Autumn 2000 (8.3)
Struggle to Feed Their Families
Farida Sadikhova and Arzu Aghayeva
Tea is a
common substitute for food in refugee camps. Refugees drink it
to stave off hunger when there is little else to eat. Photo:
choosing the theme for this issue, we knew that we couldn't cover
food in Azerbaijan without talking about those who need it most
- the refugees. Nearly 1 million Azerbaijanis (one out of every
eight people) were forced to flee their homes because of the
conflict with Armenia in Nagorno-Karabakh. Hostile foreign troops
still occupy nearly 20 percent of Azerbaijan's territory. Meanwhile,
tens of thousands of Azerbaijanis live in refugee camps throughout
the countryside, still waiting to return to their native lands.
This past July, we went to Sabirabad, about 2 hours southwest
of Baku, to learn how refugees cope when there is so little to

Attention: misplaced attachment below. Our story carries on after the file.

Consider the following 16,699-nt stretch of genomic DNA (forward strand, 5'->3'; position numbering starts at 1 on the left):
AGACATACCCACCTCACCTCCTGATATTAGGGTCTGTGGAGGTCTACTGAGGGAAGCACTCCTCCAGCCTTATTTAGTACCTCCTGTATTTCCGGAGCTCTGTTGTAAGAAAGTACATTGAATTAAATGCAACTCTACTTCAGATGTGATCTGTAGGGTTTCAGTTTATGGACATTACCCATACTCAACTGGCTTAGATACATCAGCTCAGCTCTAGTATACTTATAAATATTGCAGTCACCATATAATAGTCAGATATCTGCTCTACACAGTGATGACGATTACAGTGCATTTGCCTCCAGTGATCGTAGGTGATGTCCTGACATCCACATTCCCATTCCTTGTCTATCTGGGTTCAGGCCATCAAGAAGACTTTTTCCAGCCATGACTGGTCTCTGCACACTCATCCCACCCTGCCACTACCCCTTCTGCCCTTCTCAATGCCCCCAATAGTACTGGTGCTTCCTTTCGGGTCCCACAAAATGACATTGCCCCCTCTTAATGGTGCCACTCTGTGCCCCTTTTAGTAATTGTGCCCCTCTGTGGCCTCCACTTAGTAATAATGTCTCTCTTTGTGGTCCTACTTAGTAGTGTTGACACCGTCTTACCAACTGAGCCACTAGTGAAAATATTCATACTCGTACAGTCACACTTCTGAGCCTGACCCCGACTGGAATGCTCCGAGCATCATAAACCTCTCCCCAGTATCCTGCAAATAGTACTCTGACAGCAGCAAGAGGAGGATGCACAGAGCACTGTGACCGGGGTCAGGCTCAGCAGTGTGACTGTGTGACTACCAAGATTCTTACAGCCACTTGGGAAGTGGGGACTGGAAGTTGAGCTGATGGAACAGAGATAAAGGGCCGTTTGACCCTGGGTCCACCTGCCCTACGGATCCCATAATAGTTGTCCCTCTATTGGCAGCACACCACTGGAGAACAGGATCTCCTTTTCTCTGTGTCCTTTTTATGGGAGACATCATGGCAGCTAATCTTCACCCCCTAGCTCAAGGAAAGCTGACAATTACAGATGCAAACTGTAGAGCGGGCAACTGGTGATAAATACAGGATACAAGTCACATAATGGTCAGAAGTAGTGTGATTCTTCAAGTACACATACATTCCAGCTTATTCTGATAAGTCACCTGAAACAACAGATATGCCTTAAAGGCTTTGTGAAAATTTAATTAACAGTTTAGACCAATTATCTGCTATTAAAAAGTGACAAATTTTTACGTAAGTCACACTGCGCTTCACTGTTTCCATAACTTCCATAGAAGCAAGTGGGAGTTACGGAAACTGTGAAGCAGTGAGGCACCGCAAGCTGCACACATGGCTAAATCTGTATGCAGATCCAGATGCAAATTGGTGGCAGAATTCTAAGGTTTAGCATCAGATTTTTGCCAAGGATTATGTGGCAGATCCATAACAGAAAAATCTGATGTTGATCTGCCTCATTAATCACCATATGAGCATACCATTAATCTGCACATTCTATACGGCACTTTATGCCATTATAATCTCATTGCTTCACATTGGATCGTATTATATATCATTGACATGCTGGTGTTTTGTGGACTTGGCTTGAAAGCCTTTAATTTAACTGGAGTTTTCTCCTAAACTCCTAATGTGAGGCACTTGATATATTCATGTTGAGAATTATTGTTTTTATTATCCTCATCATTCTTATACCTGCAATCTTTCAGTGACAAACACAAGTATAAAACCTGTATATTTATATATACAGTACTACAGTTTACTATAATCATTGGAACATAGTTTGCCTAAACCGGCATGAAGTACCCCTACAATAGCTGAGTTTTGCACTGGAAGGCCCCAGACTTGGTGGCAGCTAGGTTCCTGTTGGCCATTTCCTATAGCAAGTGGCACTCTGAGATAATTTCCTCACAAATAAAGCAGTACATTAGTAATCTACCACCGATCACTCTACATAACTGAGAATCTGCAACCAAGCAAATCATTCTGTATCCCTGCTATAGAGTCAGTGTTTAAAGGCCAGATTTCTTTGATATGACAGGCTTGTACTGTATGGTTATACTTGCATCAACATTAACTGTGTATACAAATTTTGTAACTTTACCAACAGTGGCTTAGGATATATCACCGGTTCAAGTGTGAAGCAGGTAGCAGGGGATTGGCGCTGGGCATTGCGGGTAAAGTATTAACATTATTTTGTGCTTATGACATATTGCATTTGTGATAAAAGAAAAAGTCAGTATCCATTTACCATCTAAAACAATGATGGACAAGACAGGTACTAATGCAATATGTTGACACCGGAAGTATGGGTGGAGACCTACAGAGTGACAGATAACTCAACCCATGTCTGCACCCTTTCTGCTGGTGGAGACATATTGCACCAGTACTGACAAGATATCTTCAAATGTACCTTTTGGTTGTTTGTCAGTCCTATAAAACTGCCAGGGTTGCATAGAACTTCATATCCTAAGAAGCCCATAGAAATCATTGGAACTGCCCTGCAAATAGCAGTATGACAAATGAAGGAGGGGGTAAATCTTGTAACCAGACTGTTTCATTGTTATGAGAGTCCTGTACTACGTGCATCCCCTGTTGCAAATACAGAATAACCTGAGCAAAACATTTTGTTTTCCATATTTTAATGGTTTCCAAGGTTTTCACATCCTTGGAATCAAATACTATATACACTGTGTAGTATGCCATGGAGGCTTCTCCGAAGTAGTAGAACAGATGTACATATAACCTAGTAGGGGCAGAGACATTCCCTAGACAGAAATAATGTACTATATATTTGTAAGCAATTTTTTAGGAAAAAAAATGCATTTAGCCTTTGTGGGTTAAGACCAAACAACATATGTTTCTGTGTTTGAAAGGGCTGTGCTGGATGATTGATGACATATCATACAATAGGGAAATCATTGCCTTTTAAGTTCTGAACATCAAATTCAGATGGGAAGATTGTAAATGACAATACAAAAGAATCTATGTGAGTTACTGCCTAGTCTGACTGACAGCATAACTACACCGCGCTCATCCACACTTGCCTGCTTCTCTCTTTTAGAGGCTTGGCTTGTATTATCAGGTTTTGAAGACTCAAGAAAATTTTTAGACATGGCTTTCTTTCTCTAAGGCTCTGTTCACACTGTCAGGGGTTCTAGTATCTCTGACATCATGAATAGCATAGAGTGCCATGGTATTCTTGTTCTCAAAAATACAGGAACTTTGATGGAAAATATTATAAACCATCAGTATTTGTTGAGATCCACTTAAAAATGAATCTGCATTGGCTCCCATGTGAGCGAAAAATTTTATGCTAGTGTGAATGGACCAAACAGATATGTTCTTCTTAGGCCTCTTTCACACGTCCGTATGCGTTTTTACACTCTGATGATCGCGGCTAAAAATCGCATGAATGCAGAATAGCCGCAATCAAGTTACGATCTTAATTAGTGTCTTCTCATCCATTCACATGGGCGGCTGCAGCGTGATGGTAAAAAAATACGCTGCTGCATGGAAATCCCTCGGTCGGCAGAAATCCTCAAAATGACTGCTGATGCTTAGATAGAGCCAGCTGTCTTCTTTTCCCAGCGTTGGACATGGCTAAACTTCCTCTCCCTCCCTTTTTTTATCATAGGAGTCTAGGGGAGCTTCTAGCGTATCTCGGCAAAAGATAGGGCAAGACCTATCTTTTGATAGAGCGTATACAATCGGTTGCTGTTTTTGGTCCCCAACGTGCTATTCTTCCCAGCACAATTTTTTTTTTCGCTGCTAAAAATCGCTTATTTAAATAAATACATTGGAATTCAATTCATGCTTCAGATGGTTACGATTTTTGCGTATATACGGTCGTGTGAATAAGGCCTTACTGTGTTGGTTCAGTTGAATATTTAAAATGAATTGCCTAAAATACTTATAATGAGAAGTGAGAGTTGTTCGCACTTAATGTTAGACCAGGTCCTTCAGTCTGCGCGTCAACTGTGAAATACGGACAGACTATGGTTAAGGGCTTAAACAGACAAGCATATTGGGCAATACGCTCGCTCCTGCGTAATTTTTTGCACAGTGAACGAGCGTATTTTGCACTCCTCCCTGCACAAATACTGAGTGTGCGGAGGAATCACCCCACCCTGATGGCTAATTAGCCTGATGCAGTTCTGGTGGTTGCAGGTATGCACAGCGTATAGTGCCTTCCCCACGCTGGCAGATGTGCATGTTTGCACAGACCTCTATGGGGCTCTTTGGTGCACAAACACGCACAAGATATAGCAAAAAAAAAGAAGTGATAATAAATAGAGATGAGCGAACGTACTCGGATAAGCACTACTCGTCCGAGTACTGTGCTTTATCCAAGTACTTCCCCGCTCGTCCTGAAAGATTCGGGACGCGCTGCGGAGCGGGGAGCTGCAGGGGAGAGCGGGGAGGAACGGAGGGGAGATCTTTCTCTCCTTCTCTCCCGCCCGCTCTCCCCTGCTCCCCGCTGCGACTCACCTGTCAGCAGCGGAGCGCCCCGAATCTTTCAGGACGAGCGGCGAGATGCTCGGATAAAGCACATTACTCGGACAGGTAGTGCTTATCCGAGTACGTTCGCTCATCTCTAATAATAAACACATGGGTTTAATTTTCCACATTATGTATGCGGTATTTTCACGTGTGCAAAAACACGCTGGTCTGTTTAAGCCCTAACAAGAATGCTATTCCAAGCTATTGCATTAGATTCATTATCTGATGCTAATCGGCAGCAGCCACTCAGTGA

eat and no cash to buy food. For the 10,000 refugees who live
in this, the largest of Azerbaijan's refugee camps (Sabirabad
Camp No. 1), much of the day is spent doing manual chores: hauling
water, washing clothes by hand, gathering wood or dried manure,
making their own bread and trying to keep their families together.
These exhausting tasks are carried out by individuals already
weakened by malnutrition. Seven years in the camp have taught
them that the weather doesn't help matters, especially in summer,
which can be blisteringly hot. Amidst all these obstacles, we
wondered: how do they manage to survive?
Ismat Aydinova, 34, is from the village of Ishigli in the Fuzuli
region. After fleeing from her home during the Karabakh War,
she ended up at the Sabirabad Refugee Camp in 1994 along with
her husband and their three daughters. Today her children are
15, 11 and 8 years old. They live in a one-room mud-brick shelter
that they built with their own hands.
One of the greatest differences between the home she used to
have and the refugee camp where they now live is simply not having
enough food. Ismat remembers: "We used to have a big garden
in our village with all kinds of fruit: cherries, pomegranates,
apples, pears, peaches and quince. We also grew vegetables like
tomatoes, potatoes, cucumbers, cabbage, onions, eggplant and
various green herbs. We didn't have to go to the market because